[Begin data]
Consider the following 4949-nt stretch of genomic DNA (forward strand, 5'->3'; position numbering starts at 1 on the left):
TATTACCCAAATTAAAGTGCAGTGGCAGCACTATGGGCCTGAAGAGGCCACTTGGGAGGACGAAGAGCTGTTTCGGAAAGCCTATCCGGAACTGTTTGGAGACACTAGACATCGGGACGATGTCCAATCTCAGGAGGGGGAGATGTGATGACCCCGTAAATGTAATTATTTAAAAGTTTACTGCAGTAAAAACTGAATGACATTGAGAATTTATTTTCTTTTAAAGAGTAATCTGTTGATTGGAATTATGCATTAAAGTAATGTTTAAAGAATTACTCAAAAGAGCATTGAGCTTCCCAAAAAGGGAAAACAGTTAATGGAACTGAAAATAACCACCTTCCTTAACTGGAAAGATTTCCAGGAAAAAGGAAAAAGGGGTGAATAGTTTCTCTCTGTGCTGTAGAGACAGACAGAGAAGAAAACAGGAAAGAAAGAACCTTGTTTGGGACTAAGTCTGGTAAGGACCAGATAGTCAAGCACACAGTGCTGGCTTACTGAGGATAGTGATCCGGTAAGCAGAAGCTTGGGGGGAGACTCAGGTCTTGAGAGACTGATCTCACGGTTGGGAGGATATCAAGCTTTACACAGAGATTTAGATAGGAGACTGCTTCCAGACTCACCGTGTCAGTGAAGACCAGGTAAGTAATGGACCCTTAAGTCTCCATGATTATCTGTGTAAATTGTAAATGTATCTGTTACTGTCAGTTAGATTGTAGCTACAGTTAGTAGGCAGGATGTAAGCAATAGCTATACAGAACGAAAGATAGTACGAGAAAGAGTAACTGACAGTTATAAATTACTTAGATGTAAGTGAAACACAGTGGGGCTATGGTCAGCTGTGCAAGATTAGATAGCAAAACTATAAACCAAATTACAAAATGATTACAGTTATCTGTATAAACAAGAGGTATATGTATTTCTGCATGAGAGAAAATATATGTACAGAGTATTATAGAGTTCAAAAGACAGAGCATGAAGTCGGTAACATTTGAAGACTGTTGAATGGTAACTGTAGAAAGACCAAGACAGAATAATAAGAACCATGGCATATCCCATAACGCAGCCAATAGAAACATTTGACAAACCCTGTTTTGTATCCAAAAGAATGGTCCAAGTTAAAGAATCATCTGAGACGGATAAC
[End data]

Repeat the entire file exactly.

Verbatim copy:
Consider the following 4949-nt stretch of genomic DNA (forward strand, 5'->3'; position numbering starts at 1 on the left):
TATTACCCAAATTAAAGTGCAGTGGCAGCACTATGGGCCTGAAGAGGCCACTTGGGAGGACGAAGAGCTGTTTCGGAAAGCCTATCCGGAACTGTTTGGAGACACTAGACATCGGGACGATGTCCAATCTCAGGAGGGGGAGATGTGATGACCCCGTAAATGTAATTATTTAAAAGTTTACTGCAGTAAAAACTGAATGACATTGAGAATTTATTTTCTTTTAAAGAGTAATCTGTTGATTGGAATTATGCATTAAAGTAATGTTTAAAGAATTACTCAAAAGAGCATTGAGCTTCCCAAAAAGGGAAAACAGTTAATGGAACTGAAAATAACCACCTTCCTTAACTGGAAAGATTTCCAGGAAAAAGGAAAAAGGGGTGAATAGTTTCTCTCTGTGCTGTAGAGACAGACAGAGAAGAAAACAGGAAAGAAAGAACCTTGTTTGGGACTAAGTCTGGTAAGGACCAGATAGTCAAGCACACAGTGCTGGCTTACTGAGGATAGTGATCCGGTAAGCAGAAGCTTGGGGGGAGACTCAGGTCTTGAGAGACTGATCTCACGGTTGGGAGGATATCAAGCTTTACACAGAGATTTAGATAGGAGACTGCTTCCAGACTCACCGTGTCAGTGAAGACCAGGTAAGTAATGGACCCTTAAGTCTCCATGATTATCTGTGTAAATTGTAAATGTATCTGTTACTGTCAGTTAGATTGTAGCTACAGTTAGTAGGCAGGATGTAAGCAATAGCTATACAGAACGAAAGATAGTACGAGAAAGAGTAACTGACAGTTATAAATTACTTAGATGTAAGTGAAACACAGTGGGGCTATGGTCAGCTGTGCAAGATTAGATAGCAAAACTATAAACCAAATTACAAAATGATTACAGTTATCTGTATAAACAAGAGGTATATGTATTTCTGCATGAGAGAAAATATATGTACAGAGTATTATAGAGTTCAAAAGACAGAGCATGAAGTCGGTAACATTTGAAGACTGTTGAATGGTAACTGTAGAAAGACCAAGACAGAATAATAAGAACCATGGCATATCCCATAACGCAGCCAATAGAAACATTTGACAAACCCTGTTTTGTATCCAAAAGAATGGTCCAAGTTAAAGAATCATCTGAGACGGATAAC